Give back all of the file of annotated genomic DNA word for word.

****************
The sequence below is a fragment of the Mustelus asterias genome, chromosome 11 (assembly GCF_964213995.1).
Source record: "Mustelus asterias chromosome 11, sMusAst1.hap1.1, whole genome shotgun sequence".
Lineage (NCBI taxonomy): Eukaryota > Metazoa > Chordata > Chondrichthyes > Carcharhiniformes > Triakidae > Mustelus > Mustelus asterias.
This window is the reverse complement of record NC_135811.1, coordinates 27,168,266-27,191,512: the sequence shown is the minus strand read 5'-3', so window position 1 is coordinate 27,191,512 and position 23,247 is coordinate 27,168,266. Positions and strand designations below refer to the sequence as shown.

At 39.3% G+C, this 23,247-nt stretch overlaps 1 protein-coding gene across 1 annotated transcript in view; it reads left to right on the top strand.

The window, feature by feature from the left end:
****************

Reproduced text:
The sequence below is a fragment of the Mustelus asterias genome, chromosome 11 (assembly GCF_964213995.1).
Source record: "Mustelus asterias chromosome 11, sMusAst1.hap1.1, whole genome shotgun sequence".
Lineage (NCBI taxonomy): Eukaryota > Metazoa > Chordata > Chondrichthyes > Carcharhiniformes > Triakidae > Mustelus > Mustelus asterias.
This window is the reverse complement of record NC_135811.1, coordinates 27,168,266-27,191,512: the sequence shown is the minus strand read 5'-3', so window position 1 is coordinate 27,191,512 and position 23,247 is coordinate 27,168,266. Positions and strand designations below refer to the sequence as shown.

At 39.3% G+C, this 23,247-nt stretch overlaps 1 protein-coding gene across 1 annotated transcript in view; it reads left to right on the top strand.

The window, feature by feature from the left end: